On the day she was born, Fawzia Koofi nearly died after being left outside in the unrelenting Afghan sun. But against all odds, Koofi survived and went on to become Afghanistan's first female deputy speaker of Parliament. Today, Koofi's name is floated in discussions about whether Afghanistan is ready for a first female president.
In her new memoir, The Favored Daughter, Koofi describes the hardship of being a woman in Afghanistan. She says it isn't hard to understand why her mother was distraught to learn that she'd given birth to another girl: Her husband, who was a member of Parliament himself, had recently married a much younger woman, and Koofi's mother hoped to regain his love by giving birth to a son.
"To give birth to a girl in Afghanistan — especially when you don't have a son — having more girls means your life is not complete," Koofi tells NPR's Renee Montagne. Koofi's mother later explained why she almost let her daughter die: "She said, 'I didn't want to have another girl to suffer as much as I suffered.' ... I think that her love gave me the strength to move forward, that her love replaced the first day of ignorance."
During Afghanistan's civil war in the early 1990s, the streets were war zones, but Koofi's mother made sure that her daughter went to school. "My mother was afraid like many mothers in that situation would've been," Koofi says. "She would come out of the apartment when I'd come back from school late ... and tell me, 'If the class or school makes you president, I don't want you to be president. I want you to be alive.' "
Going to school at that time was a struggle, but education was at least still a possibility. Once the Taliban took power, women were prevented from attending school entirely. "I could've been a medical doctor now," Koofi says, imagining what her life would have been without the Taliban. "I could see in front of my eyes, that Afghanistan's talent and capacity — 55 percent of the society which is women are deprived of all this progress. And that was a disaster for the country's future."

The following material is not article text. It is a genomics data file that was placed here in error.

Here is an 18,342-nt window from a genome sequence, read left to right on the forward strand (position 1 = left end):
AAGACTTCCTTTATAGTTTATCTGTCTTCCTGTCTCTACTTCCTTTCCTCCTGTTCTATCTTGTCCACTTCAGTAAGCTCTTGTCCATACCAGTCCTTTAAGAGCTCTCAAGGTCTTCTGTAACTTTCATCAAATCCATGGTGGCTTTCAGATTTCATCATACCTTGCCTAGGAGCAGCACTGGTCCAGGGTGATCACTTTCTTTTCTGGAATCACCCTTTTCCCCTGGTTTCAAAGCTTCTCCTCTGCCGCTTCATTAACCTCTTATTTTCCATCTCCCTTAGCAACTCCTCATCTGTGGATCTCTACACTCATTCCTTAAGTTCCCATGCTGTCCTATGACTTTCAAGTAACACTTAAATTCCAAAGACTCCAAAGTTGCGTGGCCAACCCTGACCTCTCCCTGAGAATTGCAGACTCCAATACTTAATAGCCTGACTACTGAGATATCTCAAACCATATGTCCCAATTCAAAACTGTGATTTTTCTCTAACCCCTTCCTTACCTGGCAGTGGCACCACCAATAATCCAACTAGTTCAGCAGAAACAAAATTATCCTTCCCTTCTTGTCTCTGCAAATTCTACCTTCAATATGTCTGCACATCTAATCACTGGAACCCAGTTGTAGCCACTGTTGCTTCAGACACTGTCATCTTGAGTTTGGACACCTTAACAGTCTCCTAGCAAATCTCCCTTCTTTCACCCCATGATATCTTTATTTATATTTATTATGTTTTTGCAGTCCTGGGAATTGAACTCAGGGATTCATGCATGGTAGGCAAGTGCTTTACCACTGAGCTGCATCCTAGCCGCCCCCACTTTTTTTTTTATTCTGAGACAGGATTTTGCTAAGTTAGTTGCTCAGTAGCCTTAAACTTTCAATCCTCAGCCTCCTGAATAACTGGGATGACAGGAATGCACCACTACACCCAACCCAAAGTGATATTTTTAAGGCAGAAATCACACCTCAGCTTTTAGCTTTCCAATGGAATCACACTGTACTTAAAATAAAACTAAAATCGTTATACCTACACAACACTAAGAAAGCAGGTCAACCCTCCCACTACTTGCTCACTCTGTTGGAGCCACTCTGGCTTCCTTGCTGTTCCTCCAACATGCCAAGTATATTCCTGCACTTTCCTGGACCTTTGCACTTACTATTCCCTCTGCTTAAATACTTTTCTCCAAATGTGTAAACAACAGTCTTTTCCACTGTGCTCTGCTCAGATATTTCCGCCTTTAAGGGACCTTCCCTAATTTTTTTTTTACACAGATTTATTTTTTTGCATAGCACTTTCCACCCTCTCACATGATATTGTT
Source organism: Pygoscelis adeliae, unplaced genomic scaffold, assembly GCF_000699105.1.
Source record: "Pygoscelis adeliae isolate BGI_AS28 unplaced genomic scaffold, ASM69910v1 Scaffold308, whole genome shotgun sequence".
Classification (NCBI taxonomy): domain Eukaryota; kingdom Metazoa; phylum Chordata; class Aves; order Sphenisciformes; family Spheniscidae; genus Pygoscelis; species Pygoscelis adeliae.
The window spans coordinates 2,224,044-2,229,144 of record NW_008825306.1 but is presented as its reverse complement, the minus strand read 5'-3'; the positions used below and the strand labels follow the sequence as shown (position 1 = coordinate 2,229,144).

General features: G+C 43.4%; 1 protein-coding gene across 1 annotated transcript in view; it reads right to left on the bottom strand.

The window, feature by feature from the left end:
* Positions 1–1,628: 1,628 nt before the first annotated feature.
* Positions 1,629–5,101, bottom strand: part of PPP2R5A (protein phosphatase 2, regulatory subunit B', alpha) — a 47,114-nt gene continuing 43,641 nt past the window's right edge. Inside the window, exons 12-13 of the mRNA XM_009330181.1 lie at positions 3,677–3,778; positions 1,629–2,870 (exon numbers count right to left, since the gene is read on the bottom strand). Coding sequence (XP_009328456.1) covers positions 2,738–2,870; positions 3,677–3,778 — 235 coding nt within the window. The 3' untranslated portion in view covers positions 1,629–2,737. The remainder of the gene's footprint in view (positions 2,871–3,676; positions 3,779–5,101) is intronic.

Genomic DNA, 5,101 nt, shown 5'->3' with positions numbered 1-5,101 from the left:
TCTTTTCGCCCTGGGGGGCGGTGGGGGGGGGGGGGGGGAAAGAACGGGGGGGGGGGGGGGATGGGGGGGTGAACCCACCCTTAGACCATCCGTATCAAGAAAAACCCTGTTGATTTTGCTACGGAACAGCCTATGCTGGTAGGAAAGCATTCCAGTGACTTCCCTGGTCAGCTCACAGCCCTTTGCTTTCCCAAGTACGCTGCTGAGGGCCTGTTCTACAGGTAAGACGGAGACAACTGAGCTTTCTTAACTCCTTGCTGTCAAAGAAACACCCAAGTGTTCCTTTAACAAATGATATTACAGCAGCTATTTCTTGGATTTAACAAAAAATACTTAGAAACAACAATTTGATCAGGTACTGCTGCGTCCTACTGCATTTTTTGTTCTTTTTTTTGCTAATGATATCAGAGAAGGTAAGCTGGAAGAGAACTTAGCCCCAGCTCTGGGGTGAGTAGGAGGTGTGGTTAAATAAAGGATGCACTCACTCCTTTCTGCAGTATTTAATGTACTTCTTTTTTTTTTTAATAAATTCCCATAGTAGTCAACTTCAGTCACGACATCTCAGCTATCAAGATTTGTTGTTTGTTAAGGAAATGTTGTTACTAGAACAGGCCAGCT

Prevented from continuing her education, Koofi had few options beyond getting married. But even after her wedding, the Taliban continued to intrude into her life. They arrested her husband only 10 days after they were married; the celebratory henna tattoos on the newlyweds' hands hadn't even faded yet.
"The only crime my husband committed was that he married me, and I come from a political family," says Koofi. She remembers provoking an outburst from a member of the Taliban while attempting to visit her imprisoned husband. She had forgotten to remove her nail polish, and when she got to the jail, "this Taliban guy picked up a stone and wanted to beat me. ... I started crying ... I forgot who I was for one moment."
The Taliban were driven from power in 2001. But today, many argue that negotiating with the group and incorporating them into the government is crucial for ensuring the success of Afghanistan's fledgling democracy.
"We need to talk," Koofi agrees, "because we are living in the 21st century and dialogue and engagement politically is a solution." But she's wary of giving the Taliban too much credibility, and doesn't believe that they'll ever be able to share power. She predicts the Taliban would demand their own conditions and strip women of basic human rights yet again — which the world would perceive as "an Afghan problem."
"We cannot have double standards around the world," Koofi says. "We cannot say women in the United States deserve to go to school, but women in Afghanistan — it's their problem if Taliban doesn't allow them."
And, Koofi points out, not everyone agrees that the Taliban is a political group or should be treated as such. Many consider it to be a terrorist organization, and she argues that granting it a legitimate political identity may be dangerous. "I hope we will not repeat the same mistakes of 1989 when the Soviets met with the Mujahedeen group," Koofi says. "They gave them a lot of privileges, and at the end, the Mujahedeen got to power."
As a female politician who regularly criticizes the Taliban, Koofi knows that she faces real danger on a daily basis. "One day when I wanted to go to my constituents, I received this news that my helicopter might be attacked by Taliban," she recalls. Keeping this reality in mind, Koofi begins each chapter of her memoir with a letter to her own daughters.